FIG. 1 is a perspective view of a wind motor in accordance with one embodiment of the present invention;

FIG. 2 is a partially cut-way elevation of a wind motor in accordance with the embodiment of FIG. 1;

FIG. 3 is a front elevation of a wind trap according to one embodiment of the present invention;

FIG. 4 is a section along the 4--4 line of FIG. 3;

FIG. 5 is a front elevation of another wind trap according to another embodiment of the present invention;

FIG. 6 is a section along the 5--5 line of FIG. 5;

FIG. 7 is a front elevation of still another wind trap according to another embodiment of the present invention; and

FIG. 8 is a section along the 7--7 line of FIG. 7.

DETAILED DESCRIPTION OF THE PREFERRED EMBODIMENTS

Referring first to FIG. 1, a wind motor according to the present invention has a cylindrical vertical support 10 which is rigidly implanted in base 20. In the presently preferred embodiment, the height of vertical support 10 is approximately 10 to 15 meters. At the top of support 10 is an upper cap piece 30. In the preferred embodiment, upper cap piece 30 is provided with four wind force collectors 40 which are mounted radially at 90 degree intervals from one another. Each wind force collector 40 on upper cap piece 30 includes a wind trap 50 and an arm portion 60 which is connected at one end to upper cap piece 30 and at the other end to wind trap 50. In the preferred embodiment, a wind trap 50 has a tubular or cup-shape. One end of the tube is open and the other end is either closed or has a valve means described below. It will be understood, however, that any shape which presents high aerodynamic drag in one profile and a low aerodynamic drag in its opposing profile may be substituted.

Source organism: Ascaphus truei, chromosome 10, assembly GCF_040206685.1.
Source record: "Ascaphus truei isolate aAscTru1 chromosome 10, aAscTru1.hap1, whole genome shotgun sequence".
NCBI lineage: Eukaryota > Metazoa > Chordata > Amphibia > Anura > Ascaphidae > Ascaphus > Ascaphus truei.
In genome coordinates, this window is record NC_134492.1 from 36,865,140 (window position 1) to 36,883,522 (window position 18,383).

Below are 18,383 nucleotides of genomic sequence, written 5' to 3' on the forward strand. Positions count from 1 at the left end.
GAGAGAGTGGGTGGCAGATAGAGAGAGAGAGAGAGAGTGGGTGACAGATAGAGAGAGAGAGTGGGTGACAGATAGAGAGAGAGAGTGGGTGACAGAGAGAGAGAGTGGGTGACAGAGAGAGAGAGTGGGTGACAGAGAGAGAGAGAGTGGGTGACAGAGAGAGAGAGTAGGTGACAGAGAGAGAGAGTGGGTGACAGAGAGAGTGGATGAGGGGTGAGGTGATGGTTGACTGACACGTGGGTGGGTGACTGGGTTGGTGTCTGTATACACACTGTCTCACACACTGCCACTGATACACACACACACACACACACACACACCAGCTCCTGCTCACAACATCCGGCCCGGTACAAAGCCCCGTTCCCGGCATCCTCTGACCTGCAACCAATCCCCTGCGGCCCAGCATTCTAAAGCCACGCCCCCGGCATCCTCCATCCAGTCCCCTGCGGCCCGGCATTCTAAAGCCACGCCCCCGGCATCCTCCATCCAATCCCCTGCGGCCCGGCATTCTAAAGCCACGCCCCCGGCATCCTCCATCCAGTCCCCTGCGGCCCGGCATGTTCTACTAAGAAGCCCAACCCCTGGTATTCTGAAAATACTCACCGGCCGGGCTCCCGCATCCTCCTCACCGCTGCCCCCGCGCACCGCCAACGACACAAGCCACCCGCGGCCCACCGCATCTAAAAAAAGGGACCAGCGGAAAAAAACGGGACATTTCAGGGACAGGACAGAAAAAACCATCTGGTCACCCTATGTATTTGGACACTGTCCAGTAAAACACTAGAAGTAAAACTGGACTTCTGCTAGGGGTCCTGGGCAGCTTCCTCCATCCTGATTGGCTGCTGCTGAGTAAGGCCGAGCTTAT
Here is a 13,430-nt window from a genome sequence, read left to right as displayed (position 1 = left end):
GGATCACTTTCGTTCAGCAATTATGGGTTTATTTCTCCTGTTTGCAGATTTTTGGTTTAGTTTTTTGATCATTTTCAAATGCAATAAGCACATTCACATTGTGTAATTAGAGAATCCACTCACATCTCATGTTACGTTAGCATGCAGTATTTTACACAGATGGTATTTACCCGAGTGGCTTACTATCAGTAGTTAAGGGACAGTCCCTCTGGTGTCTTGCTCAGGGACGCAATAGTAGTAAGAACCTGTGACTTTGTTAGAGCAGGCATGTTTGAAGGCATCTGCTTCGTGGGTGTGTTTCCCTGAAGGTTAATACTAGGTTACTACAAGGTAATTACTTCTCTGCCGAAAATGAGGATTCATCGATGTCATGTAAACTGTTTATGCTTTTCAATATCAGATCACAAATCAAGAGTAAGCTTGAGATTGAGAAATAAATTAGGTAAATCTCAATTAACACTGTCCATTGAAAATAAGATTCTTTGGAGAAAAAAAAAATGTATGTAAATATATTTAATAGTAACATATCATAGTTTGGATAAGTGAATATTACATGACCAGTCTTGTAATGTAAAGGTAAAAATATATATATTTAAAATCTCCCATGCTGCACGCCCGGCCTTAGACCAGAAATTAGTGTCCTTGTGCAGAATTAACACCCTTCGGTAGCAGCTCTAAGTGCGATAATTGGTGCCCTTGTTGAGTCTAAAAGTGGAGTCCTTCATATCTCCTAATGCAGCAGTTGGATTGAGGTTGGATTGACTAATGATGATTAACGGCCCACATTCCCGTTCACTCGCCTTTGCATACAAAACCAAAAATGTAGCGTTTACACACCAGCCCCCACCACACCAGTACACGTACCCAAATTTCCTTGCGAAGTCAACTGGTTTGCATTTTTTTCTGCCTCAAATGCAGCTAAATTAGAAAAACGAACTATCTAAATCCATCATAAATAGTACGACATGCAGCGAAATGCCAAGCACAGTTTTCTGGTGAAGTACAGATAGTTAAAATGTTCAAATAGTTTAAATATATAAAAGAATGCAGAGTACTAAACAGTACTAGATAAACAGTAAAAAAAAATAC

A lower cap piece 70 is arranged coaxially adjacent and below the upper cap piece 30. In the preferred embodiment, lower cap piece 70 also has four radial wind force collectors 80 mounted at 90 degree intervals. Each radial wind force collector 80 includes a wind trap 90 and an arm portion 100 which rigidly connects to the lower cap piece 70 at one end and at the other end is attached to a wind trap 90. The structure of wind trap 90 is similar to that of wind trap 50. Wind traps 50 and 90 are mounted backwards with respect to one another, however, so that the open side of a wind trap on one level faces in an opposing direction to a wind trap on the other level at the same angular displacement about support 10.